CPR-only survivors of out-of-hospital cardiac arrest: implications for out-of-hospital care and cardiac arrest research methodology

V J De Maio, I G Stiell, D W Spaite, R E Ward, M B Lyver, B J Field, D P Munkley, G A Wells et al.
Annals of Emergency Medicine 2001, 37 (6): 602-8

STUDY OBJECTIVE: There is little evidence that cardiopulmonary resuscitation (CPR) alone may lead to the resuscitation of cardiac arrest victims with other than respiratory causes (eg, pediatric arrest, drowning, drug overdose). The objective of this study was to identify out-of-hospital cardiac arrest survivors resuscitated without defibrillation or advanced cardiac life support.

METHODS: This observational cohort included all adult survivors of out-of-hospital cardiac arrest of a cardiac cause from phases I and II of the Ontario Prehospital Advanced Life Support Study. During the study period, the system provided a basic life support/defibrillation level of care but no advanced life support. CPR-only patients were patients determined to be without vital signs by EMS personnel who regained a palpable pulse in the field with precordial thump or CPR only and then were admitted alive to the hospital. Six members of a 7-member expert review panel had to rate the patient as either probably or definitely having an out-of-hospital cardiac arrest, and a rhythm strip consistent with a cardiac arrest rhythm had to be present to be considered a patient. Criteria considered were witness status, citizen or first responder CPR, CPR duration, arrest rhythm and rate, and performance of precordial thump.

RESULTS: From January 1, 1991, to June 30, 1997, 9,667 patients with out-of-hospital cardiac arrest were treated. The overall survival rate to hospital discharge was 4.6%. There were 97 apparent CPR-only patients admitted to the hospital. Application of the inclusion criteria yielded 24 CPR-only patients who had true out-of-hospital cardiac arrest and 73 patients judged not to have cardiac arrest. Of the 24 true CPR-only patients admitted to the hospital, 15 patients were discharged alive, 10 patients were witnessed by bystanders, and 7 patients were witnessed by EMS personnel. The initial arrest rhythm was pulseless electrical activity in 9 patients, asystole in 12 patients, and ventricular tachycardia in 3 patients. One patient with ventricular tachycardia converted to sinus tachycardia with a single precordial thump.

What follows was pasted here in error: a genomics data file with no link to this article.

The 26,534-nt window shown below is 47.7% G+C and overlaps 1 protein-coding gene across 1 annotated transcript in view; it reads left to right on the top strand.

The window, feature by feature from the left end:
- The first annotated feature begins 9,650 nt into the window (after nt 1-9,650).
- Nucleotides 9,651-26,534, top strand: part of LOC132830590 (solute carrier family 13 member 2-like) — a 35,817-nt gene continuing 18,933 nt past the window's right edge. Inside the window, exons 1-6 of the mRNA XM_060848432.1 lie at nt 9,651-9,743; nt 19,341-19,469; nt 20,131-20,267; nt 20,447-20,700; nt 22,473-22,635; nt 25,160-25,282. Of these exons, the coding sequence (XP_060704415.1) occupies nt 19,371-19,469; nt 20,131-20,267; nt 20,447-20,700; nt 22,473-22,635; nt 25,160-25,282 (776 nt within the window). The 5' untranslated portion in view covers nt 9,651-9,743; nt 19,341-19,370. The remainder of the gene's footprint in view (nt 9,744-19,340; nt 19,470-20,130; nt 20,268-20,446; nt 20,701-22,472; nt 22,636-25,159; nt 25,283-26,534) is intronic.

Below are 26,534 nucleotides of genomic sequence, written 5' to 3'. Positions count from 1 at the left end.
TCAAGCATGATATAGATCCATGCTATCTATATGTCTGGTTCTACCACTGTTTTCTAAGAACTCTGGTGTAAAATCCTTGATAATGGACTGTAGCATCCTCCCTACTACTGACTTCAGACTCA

CONCLUSION: CPR-only survivors of true out-of-hospital cardiac arrest do exist; some victims of out-of-hospital cardiac arrest of primary cardiac cause can survive after provision of out-of-hospital basic life support care only. However, many patients found to be pulseless by means of out-of-hospital evaluation likely did not have a true cardiac arrest. This has implications for the survival rates of most, if not all, previous cardiac arrest reports. Survival rates from cardiac arrest may actually be lower if one excludes survivors who never had a true arrest. The absence of vital signs by out-of-hospital assessment alone is not adequate to include patients in research reports or quality evaluations for cardiac arrest.

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